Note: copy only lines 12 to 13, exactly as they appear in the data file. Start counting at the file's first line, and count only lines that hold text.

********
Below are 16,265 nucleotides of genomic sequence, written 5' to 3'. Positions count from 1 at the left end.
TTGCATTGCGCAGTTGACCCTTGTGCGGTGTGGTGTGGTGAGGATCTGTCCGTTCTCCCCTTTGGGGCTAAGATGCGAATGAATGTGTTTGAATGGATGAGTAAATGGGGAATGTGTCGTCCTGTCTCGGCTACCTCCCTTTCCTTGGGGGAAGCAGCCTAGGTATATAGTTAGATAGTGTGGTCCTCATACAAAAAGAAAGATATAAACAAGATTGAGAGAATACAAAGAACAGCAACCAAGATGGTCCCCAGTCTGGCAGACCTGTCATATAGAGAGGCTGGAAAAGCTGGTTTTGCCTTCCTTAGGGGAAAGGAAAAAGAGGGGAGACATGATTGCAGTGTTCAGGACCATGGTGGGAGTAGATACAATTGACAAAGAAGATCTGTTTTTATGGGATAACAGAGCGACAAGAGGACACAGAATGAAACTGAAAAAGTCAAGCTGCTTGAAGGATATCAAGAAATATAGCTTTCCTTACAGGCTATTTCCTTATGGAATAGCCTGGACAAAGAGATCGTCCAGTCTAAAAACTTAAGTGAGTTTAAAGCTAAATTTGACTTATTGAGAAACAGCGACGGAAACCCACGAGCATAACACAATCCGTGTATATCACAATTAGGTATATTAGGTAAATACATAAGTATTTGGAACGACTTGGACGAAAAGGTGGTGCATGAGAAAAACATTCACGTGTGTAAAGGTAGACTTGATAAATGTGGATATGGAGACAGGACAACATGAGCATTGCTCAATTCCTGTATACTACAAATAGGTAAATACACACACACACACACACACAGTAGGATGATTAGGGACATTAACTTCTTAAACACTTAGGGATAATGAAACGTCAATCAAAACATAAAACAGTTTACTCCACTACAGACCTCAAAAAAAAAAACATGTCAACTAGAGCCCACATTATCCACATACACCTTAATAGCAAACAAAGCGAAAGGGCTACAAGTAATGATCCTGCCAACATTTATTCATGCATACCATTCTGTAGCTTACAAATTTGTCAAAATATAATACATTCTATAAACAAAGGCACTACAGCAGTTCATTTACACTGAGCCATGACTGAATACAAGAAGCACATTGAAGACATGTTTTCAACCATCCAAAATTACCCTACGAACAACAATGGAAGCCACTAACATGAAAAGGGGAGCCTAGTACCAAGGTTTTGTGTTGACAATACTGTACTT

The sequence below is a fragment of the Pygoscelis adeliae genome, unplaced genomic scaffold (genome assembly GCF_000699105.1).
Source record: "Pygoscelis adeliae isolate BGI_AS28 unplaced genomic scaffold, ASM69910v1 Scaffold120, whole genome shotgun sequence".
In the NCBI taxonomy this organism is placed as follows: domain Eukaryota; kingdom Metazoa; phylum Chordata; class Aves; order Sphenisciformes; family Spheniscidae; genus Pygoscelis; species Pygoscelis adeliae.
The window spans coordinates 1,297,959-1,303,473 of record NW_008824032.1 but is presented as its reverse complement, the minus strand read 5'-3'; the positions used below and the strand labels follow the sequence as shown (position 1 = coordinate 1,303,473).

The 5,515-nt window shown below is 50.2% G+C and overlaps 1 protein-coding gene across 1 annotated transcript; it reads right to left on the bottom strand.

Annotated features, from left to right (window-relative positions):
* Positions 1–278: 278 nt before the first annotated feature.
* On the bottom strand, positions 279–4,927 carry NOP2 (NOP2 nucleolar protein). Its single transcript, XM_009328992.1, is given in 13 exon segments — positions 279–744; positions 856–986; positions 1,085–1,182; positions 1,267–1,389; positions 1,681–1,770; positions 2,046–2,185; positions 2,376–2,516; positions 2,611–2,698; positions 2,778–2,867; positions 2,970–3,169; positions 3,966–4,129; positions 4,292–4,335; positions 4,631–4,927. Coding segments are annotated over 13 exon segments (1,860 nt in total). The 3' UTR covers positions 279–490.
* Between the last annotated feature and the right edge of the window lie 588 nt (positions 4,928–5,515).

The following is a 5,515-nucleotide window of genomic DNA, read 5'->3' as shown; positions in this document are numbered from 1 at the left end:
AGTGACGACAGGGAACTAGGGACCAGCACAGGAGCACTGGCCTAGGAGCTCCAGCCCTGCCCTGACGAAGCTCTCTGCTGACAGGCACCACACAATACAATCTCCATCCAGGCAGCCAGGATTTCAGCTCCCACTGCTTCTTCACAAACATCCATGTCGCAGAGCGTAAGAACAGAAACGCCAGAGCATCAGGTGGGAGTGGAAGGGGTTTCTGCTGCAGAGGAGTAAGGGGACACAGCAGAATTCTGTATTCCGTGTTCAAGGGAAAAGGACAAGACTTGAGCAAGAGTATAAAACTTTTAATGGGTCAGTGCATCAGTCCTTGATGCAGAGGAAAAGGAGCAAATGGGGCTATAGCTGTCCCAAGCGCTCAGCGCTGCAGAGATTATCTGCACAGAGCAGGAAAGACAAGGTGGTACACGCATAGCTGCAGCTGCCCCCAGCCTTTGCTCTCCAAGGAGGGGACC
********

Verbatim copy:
The following is a 5,515-nucleotide window of genomic DNA, read 5'->3' as shown; positions in this document are numbered from 1 at the left end:
AGTGACGACAGGGAACTAGGGACCAGCACAGGAGCACTGGCCTAGGAGCTCCAGCCCTGCCCTGACGAAGCTCTCTGCTGACAGGCACCACACAATACAATCTCCATCCAGGCAGCCAGGATTTCAGCTCCCACTGCTTCTTCACAAACATCCATGTCGCAGAGCGTAAGAACAGAAACGCCAGAGCATCAGGTGGGAGTGGAAGGGGTTTCTGCTGCAGAGGAGTAAGGGGACACAGCAGAATTCTGTATTCCGTGTTCAAGGGAAAAGGACAAGACTTGAGCAAGAGTATAAAACTTTTAATGGGTCAGTGCATCAGTCCTTGATGCAGAGGAAAAGGAGCAAATGGGGCTATAGCTGTCCCAAGCGCTCAGCGCTGCAGAGATTATCTGCACAGAGCAGGAAAGACAAGGTGGTACACGCATAGCTGCAGCTGCCCCCAGCCTTTGCTCTCCAAGGAGGGGACC